Un dimanche soir, Maubert Isabeau se disposait à se coucher, lorsqu’il entendit un coup violent dans la devanture grillée et vitrée de sa boutique. Il arriva à temps pour voir un bras passé à travers un trou fait d’un coup de poing. Le bras saisit un pain et l’emporta. … C’était Jean Valjean.
First, as I believe it is customary, I begin my story about being accused of shoplifting by saying I am no Jean Valjean, stealing bread for my family — which is a terrible situation to be in, and something to think about as I share a city with thousands of migrants and refugees who cannot enter a supermarket as I can: with the knowledge that as long as I avoid the aisle with the very expensive whiskey, I can pay for what I see. I thought about that quite a bit after I was accused of shoplifting: how my experience, which, while amazing in a very sideways sort of way, was made possible — and ridiculous, rather than threatening — because of my own economic security. Because my new-new book is about a refugee, I have been thinking about this a lot, and I feel the need to draw a circle around my own experience today — which I still want to share, but only with those asterisks attached.
So today after going to the flea market, I made the mistake of going to Carrefour — which is to say, at 12:30 p.m. on a Sunday afternoon. Many French grocery stores, if open on Sunday at all, close at 1 p.m. (read: 12:45). It reminds me of the day I went to the grocery store on Flatbush Avenue before Hurricane Sandy, in that everyone was buying groceries but in a panic, and so everyone had, like, six packs of beer, two pounds of kale, a bag of Haribo peaches, a single glass container of $12 tomato sauce and two cartons of ice cream. In short: Carrefour was a mess, and so I decided to put my single planned purchase back on the shelf and leave. This process was impeded by the fact that exits were not permitted from the main entrance and to get to the regular entrance required shoving down the length of a cash register line. I shoved.
It was at that point that the security guard stopped me. “Let me see your bag,” he said, in French.
“No,” I said.
Now, this is why this was a special occasion. What I have discovered is that my experiences abroad generally result in extreme docility. It is impossible to argue; it is impossible — for me, anyway — to fight back. Now: I am, at the end of the day, a New Yorker, and one part of being a New Yorker is accepting the fact that sometimes, you will need to fight your corner. I do not do that in France. I cannot even remember how many times I have been served the wrong meal, a terrible meal, been shortchanged or inconvenienced. There is an equivalent to Seamless here called Deliveroo, and what in New York would incur correction (or yelling! or strongly worded emails!), here — well, as long as most of the food is there, so be it, because while I can fight my corner in English, I cannot do it in French. This is not all bad: I no longer have particularly high expectations of my day-to-day customer service experiences, and in that relinquishment comes a not-insignificant level of peace. But I draw the line, apparently, and that line is at being accused of shoplifting.
“I saw you!” the man said, in French.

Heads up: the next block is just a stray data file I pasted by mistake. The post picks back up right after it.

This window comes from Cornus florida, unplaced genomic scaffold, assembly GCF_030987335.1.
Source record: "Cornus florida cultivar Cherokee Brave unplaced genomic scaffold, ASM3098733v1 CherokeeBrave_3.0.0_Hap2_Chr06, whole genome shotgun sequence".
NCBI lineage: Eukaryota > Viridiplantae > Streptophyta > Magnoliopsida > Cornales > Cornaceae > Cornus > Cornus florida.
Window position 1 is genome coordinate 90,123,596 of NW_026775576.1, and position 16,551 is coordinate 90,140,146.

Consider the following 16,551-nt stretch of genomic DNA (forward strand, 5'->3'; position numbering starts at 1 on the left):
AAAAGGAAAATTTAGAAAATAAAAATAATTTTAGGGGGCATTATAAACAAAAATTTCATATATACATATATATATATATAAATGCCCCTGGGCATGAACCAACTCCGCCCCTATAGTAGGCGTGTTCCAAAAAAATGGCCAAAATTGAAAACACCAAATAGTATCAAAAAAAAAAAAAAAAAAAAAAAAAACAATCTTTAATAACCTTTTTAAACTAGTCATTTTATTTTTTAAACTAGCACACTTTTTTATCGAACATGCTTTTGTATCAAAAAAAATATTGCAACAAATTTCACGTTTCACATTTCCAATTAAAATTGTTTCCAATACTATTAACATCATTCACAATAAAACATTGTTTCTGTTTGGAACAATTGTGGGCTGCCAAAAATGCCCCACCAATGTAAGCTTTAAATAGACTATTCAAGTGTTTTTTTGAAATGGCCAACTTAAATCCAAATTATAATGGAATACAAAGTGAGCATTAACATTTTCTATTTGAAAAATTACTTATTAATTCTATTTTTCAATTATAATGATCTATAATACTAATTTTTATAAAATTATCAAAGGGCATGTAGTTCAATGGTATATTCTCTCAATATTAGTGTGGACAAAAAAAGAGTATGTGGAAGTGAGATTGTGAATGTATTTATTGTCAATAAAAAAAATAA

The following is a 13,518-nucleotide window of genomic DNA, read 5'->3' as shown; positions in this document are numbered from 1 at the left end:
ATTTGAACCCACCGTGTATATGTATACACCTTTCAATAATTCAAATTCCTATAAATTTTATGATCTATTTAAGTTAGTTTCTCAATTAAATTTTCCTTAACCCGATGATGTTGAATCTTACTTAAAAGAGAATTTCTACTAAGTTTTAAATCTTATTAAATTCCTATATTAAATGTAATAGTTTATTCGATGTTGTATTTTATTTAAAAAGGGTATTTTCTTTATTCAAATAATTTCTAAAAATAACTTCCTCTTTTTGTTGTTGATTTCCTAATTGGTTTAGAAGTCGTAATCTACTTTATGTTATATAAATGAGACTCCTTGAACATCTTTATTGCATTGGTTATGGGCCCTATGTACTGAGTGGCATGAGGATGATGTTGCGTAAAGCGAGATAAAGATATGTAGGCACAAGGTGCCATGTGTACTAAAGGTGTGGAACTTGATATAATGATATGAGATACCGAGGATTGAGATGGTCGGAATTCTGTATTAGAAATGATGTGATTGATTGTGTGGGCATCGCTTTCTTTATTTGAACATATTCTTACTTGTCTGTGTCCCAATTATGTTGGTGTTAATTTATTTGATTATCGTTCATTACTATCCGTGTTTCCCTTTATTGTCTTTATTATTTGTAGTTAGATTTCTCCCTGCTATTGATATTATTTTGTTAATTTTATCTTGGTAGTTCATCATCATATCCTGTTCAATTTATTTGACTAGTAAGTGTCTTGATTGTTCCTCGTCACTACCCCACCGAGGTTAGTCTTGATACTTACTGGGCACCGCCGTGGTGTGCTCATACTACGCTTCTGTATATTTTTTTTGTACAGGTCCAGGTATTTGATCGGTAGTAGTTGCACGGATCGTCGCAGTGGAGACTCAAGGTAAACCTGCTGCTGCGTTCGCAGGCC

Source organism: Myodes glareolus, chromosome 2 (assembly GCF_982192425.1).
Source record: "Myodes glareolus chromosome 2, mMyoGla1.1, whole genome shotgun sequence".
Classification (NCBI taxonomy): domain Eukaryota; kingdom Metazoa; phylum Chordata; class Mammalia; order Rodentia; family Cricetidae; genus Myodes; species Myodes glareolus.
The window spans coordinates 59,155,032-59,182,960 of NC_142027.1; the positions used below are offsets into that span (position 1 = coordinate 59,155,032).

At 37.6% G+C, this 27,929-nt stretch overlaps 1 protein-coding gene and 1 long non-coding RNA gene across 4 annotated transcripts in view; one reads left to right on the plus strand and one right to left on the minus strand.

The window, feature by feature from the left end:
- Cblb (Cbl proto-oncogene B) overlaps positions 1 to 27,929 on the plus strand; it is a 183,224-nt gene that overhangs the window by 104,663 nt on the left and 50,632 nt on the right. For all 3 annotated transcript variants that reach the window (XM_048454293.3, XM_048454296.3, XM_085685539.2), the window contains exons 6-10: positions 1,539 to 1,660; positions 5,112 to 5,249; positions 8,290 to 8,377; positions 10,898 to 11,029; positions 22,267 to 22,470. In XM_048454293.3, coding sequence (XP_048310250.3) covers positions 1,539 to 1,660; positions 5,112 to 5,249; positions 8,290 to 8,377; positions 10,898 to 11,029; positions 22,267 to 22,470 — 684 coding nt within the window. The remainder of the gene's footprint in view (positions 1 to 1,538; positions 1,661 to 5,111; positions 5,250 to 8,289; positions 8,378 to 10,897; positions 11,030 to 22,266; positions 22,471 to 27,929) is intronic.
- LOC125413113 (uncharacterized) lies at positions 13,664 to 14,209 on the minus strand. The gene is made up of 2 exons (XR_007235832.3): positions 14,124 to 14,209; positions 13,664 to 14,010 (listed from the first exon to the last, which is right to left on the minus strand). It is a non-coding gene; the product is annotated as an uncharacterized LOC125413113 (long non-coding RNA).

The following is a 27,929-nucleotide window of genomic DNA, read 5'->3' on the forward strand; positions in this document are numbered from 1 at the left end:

“You saw me what?” I said, also in French.
“Open your bag, madame,” he said.
“I will not,” I said.
I don’t know what the security guard thought when he was observing me before the j’accuse moment: Why is that lady wearing clothes for the sleeping chamber at the grocery store? perhaps. But I think — and I say this because I once worked in a retail environment, and we would see this occasionally — he quickly arrived at that moment when you encounter a level of indignation (mine) that was either a spectacular bluff or actual indignation, and usually — at least at the Bridgewater Commons GapKids — it was the latter. And so his focus went from convincing me to show him what was in my bag — which I knew, but he did not, contained the three books I thought I would somehow need on a 40-minute metro ride, a 1930s lamp I had just bought at the flea market, and crumbs — to explaining the difference between a sac à main (a handbag) and a sac de courses (a shopping bag). But plenty of people had entered and exited the store with bags bigger than mine without inspection.
What would have been irritation in New York, though, was compounded, or reframed, by glee, because even as this was going on — even as I was telling him to call the police, or maybe to call the watermelon, my vocab got a little all over the place toward the end — I was becoming more and more ecstatic: I was fighting my corner in French.
I was only able to do it because I was right: I knew that even though I might be dressed in my yoga clothes, even though I might have fit his picture of what a Sunday early-afternoon thief might look like, I had not, in fact, stolen anything; he could call the police and I would not be deported. So I had the authority that comes with knowing I was in the right. But I had been in the right a million times before and never fought back, and there I was, fighting back. People were watching us, staring at us, and I thought: I don’t care! Stare away! Enjoy my occasional use of the subjunctive!
Call the policemen! I told him. Call the watermelon!
I was too happy, though, to continue being argumentative, and though I was indignant at being accusée, I was surprised and somewhat charmed by the fact that although the security guard had situated himself so as to physically prevent me from leaving the store, he was simultaneously offering a rather patient discourse on the sac à main v. sac de courses situation. I was too happy to be mad.
“Fine fine fine,” I said, in English, opening my bag, revealing the crumbs and the books and the lamp.
“Oh,” he said.
He stepped aside, and I left.